The web-app currently covers six Dutch cities (Amsterdam, Utrecht, The Hague, Rotterdam, Almere and Lelystad) and more cities are planned to be added. The information on the web-app is in English. An exception is the information about COVID vaccinations (English, Dutch, Arabic, Polish, Turkish, Mandarin and Portuguese).
The back-end of the referral web-app is built in Google Sheets. As most Red Cross staff and volunteers are used to working with this, it makes it easy to update the information to include changes in needs and services. For instance, once COVID-19 vaccination became available for undocumented migrants, the Netherlands Red Cross used the web-app to inform undocumented migrants about where and how they could get a vaccination. The ability to quickly update the content of the referral website, at the headquarters as well as by the regional district offices and local branches, is key in making sure that the web-app remains relevant and reliable.
A dashboard presents meta-data about the use of the web-app, such as the number of clicks on the different categories of information, and the time and duration of a visit.
Deployment & Impact
The domestic department of the Netherlands Red Cross has been deploying the web-application with referral information since November 2020. As the geographical coverage of the web-app grew, so grew the number of visitors, from tens to thousands a month. The web-app became the main tool to inform undocumented migrants about COVID-19 and vaccination possibilities.
A year after its launch, the web-app has reached over 16.700 undocumented migrants and has had over 90.000 total/recurring visits. There was a clear peak in the months July and August 2021 with over 5.000 visitors a month (at the height of the COVID vaccination campaign).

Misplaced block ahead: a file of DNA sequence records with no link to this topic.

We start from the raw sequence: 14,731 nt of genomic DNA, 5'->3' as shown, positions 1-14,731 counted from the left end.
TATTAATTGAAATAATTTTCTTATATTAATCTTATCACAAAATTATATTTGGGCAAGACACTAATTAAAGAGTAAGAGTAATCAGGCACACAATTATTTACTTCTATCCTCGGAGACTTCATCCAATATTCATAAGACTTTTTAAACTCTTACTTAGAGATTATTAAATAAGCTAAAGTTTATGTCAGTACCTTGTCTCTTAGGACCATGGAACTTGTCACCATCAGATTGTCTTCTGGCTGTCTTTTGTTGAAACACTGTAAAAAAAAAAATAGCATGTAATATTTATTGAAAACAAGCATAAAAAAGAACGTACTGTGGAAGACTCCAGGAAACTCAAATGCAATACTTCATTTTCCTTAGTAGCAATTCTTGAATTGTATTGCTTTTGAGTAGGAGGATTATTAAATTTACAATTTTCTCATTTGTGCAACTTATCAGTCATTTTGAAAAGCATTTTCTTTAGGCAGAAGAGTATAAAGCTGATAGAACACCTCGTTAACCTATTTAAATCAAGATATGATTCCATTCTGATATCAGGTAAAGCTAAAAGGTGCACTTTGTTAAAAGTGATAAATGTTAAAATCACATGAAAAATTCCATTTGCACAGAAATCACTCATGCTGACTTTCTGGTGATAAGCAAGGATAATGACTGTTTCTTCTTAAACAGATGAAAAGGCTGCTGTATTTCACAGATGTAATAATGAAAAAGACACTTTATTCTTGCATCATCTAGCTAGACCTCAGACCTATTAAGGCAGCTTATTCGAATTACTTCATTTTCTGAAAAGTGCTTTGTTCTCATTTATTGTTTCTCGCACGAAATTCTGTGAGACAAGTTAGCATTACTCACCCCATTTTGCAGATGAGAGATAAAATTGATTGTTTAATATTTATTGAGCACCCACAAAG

From surveys and interviews with end-users we know that the web-app is very helpful to guide them where to find support. It makes them more autonomous and less dependent on aid organizations reaching out to them, and as such it can make them feel more empowered.
“It exceeded my expectations. When you talk about safety, I think police. I didn’t expect to find Fairwork or LGBTQ as protection that is there for us. This safety thing is one of the best things you have on the website. It helps us knowing what our basic rights are.”, said one of the undocumented migrants interviewed during the project evaluation.
Though this was not the original goal, the web-app has also become a referral reference tool used by aid workers supporting undocumented migrants, for example when answering questions that come in through the WhatsApp Helpdesk.